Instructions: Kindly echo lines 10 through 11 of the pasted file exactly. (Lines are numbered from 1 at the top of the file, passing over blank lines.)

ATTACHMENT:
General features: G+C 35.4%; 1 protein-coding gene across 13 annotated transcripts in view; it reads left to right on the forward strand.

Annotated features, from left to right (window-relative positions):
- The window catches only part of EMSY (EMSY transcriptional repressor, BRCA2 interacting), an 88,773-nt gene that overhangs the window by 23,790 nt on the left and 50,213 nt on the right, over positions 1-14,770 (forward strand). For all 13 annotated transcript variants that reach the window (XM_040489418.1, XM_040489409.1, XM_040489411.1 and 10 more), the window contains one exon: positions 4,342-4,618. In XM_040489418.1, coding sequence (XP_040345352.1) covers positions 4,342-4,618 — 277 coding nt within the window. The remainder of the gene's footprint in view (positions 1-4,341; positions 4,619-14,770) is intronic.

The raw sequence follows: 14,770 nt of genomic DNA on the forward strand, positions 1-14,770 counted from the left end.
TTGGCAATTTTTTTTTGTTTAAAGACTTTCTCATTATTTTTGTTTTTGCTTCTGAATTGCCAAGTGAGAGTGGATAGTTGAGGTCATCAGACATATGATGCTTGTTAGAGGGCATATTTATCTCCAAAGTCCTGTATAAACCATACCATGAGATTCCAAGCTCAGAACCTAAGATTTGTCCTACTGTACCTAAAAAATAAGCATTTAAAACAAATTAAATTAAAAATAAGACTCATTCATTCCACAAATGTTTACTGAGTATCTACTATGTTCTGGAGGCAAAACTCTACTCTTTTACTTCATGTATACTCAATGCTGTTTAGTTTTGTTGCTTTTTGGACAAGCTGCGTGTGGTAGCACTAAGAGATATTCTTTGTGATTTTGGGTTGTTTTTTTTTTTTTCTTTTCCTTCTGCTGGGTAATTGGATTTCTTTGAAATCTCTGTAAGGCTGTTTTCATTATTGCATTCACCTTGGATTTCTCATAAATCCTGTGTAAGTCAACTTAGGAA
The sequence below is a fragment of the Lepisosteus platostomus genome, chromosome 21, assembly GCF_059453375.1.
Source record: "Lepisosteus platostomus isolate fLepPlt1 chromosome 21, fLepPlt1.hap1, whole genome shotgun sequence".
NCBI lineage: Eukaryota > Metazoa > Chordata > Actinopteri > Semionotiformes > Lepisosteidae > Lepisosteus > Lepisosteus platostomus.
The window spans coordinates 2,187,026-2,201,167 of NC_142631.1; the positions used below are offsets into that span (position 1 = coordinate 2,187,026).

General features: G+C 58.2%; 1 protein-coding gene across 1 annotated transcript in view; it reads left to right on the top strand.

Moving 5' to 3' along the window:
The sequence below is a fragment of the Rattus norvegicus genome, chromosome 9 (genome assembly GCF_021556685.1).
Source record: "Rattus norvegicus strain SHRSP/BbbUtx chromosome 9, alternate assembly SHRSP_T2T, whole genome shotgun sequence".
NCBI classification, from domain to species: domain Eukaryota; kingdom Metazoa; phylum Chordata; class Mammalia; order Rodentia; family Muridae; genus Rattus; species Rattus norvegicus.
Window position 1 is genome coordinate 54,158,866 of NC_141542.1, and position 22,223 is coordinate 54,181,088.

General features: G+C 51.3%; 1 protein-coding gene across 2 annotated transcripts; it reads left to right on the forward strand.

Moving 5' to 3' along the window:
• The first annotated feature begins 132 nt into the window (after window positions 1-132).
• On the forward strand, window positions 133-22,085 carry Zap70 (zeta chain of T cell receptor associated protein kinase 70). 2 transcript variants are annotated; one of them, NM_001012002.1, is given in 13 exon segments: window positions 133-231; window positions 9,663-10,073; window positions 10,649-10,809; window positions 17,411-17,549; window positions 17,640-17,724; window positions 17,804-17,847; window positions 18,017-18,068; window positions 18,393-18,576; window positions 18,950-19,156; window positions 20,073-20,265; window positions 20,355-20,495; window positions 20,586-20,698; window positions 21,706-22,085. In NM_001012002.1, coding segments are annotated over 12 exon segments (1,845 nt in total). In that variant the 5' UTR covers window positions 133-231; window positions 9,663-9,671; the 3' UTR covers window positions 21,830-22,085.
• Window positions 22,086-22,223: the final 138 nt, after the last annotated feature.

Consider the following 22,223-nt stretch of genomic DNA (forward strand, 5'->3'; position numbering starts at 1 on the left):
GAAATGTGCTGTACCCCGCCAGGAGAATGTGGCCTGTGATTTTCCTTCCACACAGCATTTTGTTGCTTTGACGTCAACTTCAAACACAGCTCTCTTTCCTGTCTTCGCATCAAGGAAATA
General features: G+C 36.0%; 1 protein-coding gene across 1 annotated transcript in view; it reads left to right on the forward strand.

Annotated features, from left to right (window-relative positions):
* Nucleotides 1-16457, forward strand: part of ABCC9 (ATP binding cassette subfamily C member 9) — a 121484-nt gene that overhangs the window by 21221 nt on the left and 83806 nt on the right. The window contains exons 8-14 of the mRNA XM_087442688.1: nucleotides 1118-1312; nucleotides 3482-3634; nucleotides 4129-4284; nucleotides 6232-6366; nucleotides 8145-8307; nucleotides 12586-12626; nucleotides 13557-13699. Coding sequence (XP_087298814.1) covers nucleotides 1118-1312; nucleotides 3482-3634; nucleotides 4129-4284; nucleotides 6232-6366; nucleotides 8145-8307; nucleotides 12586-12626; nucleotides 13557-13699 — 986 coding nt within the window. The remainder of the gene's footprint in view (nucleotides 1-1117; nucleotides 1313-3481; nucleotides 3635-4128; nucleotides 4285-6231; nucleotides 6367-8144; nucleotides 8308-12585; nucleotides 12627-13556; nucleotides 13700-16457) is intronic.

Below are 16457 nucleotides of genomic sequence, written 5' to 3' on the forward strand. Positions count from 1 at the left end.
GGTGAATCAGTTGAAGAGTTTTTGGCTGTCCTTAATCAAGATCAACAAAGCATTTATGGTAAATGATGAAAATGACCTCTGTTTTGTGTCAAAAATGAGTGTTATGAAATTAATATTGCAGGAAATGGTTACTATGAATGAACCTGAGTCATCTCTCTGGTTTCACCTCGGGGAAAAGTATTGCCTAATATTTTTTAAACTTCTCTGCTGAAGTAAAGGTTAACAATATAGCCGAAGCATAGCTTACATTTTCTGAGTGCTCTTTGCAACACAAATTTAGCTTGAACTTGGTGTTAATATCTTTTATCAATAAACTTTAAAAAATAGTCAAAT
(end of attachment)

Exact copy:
General features: G+C 58.2%; 1 protein-coding gene across 1 annotated transcript in view; it reads left to right on the top strand.

Moving 5' to 3' along the window: